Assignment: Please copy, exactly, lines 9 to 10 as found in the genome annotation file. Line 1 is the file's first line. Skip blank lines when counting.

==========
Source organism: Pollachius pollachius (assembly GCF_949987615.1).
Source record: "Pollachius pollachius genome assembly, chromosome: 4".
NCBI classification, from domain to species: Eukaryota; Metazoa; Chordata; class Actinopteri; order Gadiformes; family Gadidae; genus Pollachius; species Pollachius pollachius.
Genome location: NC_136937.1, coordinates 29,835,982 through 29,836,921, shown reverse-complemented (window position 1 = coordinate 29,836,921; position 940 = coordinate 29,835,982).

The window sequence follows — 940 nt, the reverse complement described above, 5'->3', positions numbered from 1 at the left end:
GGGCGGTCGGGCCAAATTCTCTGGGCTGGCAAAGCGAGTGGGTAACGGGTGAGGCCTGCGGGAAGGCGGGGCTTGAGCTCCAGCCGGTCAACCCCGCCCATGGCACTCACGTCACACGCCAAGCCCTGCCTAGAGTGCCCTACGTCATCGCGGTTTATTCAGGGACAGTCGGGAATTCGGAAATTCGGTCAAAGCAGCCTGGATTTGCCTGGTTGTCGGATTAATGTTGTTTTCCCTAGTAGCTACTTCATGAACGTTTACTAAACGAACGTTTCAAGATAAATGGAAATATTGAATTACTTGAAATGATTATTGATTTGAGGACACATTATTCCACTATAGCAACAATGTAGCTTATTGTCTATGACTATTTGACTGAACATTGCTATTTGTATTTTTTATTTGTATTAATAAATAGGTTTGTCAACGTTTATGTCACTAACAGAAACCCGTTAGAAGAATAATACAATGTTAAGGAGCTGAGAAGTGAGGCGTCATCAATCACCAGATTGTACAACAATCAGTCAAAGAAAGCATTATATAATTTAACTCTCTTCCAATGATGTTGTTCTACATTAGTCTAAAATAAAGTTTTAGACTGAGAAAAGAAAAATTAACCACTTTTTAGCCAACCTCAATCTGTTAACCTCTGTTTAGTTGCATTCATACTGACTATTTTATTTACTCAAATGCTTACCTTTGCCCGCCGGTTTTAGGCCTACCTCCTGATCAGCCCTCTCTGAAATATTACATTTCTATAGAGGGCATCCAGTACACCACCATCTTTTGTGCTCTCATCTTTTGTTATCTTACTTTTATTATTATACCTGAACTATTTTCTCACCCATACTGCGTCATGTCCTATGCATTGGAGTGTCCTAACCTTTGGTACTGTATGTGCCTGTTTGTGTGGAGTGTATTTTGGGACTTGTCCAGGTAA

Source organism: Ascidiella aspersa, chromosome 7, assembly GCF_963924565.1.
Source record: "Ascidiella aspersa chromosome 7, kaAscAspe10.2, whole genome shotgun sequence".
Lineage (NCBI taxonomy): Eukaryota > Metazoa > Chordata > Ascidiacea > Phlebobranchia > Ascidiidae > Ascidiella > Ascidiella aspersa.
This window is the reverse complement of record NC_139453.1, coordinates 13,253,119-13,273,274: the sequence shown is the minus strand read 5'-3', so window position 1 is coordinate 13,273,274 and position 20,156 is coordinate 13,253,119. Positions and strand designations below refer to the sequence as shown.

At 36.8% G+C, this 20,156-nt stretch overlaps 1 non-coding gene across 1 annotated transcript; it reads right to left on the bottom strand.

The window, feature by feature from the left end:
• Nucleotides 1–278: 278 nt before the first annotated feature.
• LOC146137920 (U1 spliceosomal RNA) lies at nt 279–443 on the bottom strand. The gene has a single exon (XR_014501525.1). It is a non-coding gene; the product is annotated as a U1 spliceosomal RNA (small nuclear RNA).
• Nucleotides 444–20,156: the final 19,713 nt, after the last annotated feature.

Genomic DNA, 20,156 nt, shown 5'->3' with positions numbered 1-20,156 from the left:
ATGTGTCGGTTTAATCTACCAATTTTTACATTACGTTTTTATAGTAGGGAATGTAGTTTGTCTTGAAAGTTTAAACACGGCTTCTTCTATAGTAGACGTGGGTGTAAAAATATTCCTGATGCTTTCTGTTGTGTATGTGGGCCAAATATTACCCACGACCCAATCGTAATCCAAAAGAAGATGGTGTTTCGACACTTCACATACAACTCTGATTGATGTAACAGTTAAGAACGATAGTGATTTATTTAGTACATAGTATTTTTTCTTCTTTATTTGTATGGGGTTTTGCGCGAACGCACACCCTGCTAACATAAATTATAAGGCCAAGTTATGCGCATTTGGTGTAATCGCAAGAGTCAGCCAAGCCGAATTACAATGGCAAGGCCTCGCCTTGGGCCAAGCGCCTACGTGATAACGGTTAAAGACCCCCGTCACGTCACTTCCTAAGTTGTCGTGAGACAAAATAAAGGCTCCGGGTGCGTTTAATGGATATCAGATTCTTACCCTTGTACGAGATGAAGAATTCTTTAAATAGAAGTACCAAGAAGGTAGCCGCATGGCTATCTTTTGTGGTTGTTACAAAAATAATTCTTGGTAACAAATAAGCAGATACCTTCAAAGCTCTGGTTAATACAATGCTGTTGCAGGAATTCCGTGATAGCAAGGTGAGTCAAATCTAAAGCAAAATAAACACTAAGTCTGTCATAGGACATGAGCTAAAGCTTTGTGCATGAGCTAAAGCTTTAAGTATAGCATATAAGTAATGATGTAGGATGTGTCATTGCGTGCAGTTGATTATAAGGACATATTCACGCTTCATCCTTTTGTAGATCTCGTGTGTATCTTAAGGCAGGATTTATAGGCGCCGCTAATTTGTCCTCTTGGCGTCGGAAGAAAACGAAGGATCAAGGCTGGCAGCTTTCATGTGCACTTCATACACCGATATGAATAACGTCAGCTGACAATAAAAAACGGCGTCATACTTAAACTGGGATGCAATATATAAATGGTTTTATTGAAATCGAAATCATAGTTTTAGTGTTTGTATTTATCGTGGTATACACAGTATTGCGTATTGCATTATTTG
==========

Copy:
Lineage (NCBI taxonomy): Eukaryota > Metazoa > Chordata > Ascidiacea > Phlebobranchia > Ascidiidae > Ascidiella > Ascidiella aspersa.
This window is the reverse complement of record NC_139453.1, coordinates 13,253,119-13,273,274: the sequence shown is the minus strand read 5'-3', so window position 1 is coordinate 13,273,274 and position 20,156 is coordinate 13,253,119. Positions and strand designations below refer to the sequence as shown.